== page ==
Of these, the Ryder Cup was the biggest. Whether it took place in Britain, in his beloved Spain or in the US, he wanted nothing more than to defeat the Americans. On a cold, grey afternoon during the 1985 Ryder Cup at The Belfry, I wrote that Ballesteros’s eyes seemed “… to gleam in the grey weather. He seemed supercharged. If he could have been plugged in, he could have generated enough electricity to power the National Grid.”
1997 Ryder Cup
Where did this desire come from? “His uncle Ramon Sota was a great player,” Piñero said. “I believe Seve watched Ramon play and practice. He wouldn’t admit he learnt a lot from Ramon but I think Ramon was the first master in that part of the world. Ramon always talked about Arnold Palmer and Nicklaus and that the Americans were unbeatable.
“It was impossible for him to beat them even though he was a fantastic player. Seve wanted to show his uncle and his people that he could beat the Americans. He wanted to show that he could do what some people thought was impossible. In the Ryder Cup he played with his heart and his soul.
“I was lucky enough to play with him in the 1985 Ryder Cup and we played the four matches together (the pair won three and lost one of their foursomes and four-balls and Piñero won his singles and Ballesteros halved his). We had tough games and difficult moments but he would always think we could beat the Americans even if we were 3 down. So long as there were holes to play he would say, ‘Come on, come on. We will beat them.’ That was Seve’s character.”
1983 Ryder Cup Team
Many of the eight Ryder Cups in which Ballesteros played contain stories of his heroic play, which included winning 4½ points out of 5 in 1991 and winning 20 and halving five of his 37 Ryder Cup matches. Just as important to his team’s cause was his obvious determination to win, which teammates found inspiring. In 1983, after Europe had been defeated narrowly by Jack Nicklaus’s team at Palm Beach Gardens, Ballesteros raised his colleagues’ spirits by persuading them that such a close defeat was tantamount to the victory that would be theirs two years later.
“The Sunday night at Palm Beach he was extraordinary,” Torrance said. “He made us all, even Langer, shout out, ‘We will beat them.’ He had tears streaming down his face. It was ridiculous the amount of emotion that was shown. He said, ‘Don’t cry when we lose. Cry when we win. We are going to beat them.’ ”
Sure enough at The Belfry in 1985 Europe won for the first time since 1957. Two years later Ballesteros was bouncing around Europe’s team villa early in the week at Muirfield Village saying: “We can win. We will win.” That Sunday, Europe won for the first time on US soil.
But two of Ballesteros’s most celebrated matches involved an American who matched him in desire. In years gone by it might have been the fiery Dave Hill or Lanny Wadkins and nowadays it might be Patrick Reed. But in the ’80s and ’90s it was Paul Azinger.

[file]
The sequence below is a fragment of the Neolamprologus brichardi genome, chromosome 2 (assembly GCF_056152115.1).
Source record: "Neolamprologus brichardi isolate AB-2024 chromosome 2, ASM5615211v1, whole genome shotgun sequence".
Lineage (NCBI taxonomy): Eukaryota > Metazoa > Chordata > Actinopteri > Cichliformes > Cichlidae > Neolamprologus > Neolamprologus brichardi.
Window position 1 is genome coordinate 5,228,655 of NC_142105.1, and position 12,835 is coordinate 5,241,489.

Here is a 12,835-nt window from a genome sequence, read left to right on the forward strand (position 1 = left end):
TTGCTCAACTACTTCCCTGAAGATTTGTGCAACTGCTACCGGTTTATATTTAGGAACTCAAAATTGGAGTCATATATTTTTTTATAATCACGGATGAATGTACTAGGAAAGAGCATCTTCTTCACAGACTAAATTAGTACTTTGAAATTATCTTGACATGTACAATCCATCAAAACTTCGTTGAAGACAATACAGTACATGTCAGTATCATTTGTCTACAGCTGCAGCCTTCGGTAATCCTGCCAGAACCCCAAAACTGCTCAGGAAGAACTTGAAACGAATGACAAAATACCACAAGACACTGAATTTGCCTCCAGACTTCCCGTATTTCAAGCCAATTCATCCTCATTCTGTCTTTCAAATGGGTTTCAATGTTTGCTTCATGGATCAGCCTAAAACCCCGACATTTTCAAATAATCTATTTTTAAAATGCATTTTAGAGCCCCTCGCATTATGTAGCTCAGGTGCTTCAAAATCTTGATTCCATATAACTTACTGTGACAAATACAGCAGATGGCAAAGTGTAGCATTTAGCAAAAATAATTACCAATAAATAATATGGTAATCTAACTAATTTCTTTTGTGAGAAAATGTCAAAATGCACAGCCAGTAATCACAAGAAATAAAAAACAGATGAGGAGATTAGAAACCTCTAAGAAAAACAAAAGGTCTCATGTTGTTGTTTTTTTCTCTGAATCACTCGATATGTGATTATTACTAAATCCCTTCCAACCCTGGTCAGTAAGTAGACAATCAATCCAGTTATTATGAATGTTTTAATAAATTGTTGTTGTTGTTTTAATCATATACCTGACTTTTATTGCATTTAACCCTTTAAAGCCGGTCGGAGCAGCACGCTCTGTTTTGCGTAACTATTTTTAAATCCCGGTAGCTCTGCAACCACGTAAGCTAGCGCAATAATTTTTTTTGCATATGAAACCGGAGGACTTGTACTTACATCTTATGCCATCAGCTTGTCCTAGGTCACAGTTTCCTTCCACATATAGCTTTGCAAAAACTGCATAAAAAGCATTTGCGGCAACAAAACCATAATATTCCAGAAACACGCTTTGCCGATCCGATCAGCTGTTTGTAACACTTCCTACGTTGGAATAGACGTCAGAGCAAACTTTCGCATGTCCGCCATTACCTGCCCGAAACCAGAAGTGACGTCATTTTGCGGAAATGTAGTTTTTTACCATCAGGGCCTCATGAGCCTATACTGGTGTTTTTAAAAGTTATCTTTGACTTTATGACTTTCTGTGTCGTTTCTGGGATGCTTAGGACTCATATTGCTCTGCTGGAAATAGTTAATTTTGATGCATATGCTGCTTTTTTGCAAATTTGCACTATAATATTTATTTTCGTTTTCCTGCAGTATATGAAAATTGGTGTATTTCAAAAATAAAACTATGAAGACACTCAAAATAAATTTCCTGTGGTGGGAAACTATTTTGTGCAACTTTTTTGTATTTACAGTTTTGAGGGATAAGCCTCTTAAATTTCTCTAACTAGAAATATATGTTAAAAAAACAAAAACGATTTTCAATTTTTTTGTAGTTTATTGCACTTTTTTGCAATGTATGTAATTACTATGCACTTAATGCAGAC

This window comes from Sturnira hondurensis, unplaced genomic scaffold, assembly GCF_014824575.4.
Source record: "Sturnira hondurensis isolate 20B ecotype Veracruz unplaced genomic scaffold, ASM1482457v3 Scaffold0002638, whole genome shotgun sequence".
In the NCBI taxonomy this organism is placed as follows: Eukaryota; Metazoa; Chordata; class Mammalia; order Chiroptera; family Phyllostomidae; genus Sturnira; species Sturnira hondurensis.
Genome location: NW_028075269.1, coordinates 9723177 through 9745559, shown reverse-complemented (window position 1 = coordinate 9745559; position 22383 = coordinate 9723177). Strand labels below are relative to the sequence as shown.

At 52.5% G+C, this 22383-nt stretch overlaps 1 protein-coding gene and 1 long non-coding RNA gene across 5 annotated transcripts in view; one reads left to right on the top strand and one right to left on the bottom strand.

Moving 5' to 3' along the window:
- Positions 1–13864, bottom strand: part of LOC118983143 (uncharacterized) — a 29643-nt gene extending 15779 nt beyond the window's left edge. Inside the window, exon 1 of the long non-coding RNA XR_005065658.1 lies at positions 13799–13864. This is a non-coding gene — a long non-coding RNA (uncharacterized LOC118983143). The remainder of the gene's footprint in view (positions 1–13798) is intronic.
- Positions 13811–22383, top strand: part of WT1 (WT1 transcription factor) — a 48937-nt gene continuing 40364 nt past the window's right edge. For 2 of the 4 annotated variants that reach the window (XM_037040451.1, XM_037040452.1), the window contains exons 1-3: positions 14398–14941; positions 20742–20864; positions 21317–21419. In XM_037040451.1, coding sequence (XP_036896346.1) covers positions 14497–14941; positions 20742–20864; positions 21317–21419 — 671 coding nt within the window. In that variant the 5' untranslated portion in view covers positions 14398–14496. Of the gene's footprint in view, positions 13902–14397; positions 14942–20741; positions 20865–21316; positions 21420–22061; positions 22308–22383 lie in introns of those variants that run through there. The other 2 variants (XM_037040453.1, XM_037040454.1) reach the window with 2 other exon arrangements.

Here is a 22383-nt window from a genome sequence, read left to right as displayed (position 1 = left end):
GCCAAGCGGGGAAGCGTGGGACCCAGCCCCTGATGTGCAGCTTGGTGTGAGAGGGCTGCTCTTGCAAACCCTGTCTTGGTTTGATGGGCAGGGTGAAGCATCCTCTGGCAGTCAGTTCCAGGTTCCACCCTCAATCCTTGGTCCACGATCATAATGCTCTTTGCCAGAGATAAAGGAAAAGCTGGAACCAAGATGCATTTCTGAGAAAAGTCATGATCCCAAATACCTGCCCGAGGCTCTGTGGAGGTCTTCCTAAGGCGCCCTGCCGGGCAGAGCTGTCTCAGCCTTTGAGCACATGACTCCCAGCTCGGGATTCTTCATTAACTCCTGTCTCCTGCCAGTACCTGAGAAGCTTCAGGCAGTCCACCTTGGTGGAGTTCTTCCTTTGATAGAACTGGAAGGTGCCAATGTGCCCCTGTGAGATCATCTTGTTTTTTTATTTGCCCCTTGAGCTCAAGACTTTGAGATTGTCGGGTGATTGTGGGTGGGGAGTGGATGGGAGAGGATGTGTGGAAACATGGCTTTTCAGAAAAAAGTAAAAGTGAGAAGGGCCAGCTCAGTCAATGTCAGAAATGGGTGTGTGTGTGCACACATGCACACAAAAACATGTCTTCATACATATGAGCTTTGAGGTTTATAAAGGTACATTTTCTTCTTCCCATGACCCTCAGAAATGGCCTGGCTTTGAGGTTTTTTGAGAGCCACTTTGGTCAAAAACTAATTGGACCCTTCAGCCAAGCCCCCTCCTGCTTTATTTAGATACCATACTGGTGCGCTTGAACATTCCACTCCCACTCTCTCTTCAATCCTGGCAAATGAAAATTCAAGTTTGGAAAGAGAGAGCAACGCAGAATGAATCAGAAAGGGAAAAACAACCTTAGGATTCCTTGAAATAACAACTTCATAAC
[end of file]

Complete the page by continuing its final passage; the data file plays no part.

In his singles against Azinger at the 1989 match Ballesteros met someone almost as passionate and competitive as he. Trouble was almost inevitable and sparks began to fly as early as the second green at The Belfry where Ballesteros wanted to change his scuffed ball. Azinger, later backed up by Andy McFee, the match referee, refused to agree. Even so, Ballesteros won the hole. Azinger, putting from nearer the hole, missed.
Azinger: “Seve said to me: ‘OK, if this is the way you want to play today we can play this way.’ When that happened it hit me like a ton of bricks. When he said that to me it was game on. You get two guys that are really patriotic and it’s heads-up match play, me on you. It’s all out.”
McFee: “Azinger was raging ‘bloody Seve’ as they went up the third hole. Paul’s point was that Seve had done that to get under his skin. He thought that was gamesmanship on Seve’s part. The rest of the game nothing was conceded. There was a really tough atmosphere between the guys.”
Bad as it was, it soon got worse. On the 18th, Azinger was 1 up and hit his drive into a lake to the left of the fairway. Seeing this, Ballesteros drove well to the right, a long way back from the green. McFee was called in to determine where Azinger’s ball had crossed the hazard and therefore where he could drop it.
McFee made his ruling but Ballesteros, who had by now crossed from his side of the fairway to the hazard, disagreed and started shouting, “No, no, no.”
McFee: “He was shouting and screaming for some time until I went over and said: ‘This is done now. You need to get on with your side of things.’ ”
“It was a classic case of the median. Zinger wanted 40 yards up the left bank and Seve wanted to go another 30 yards back. That’s 70 yards between the two guys.”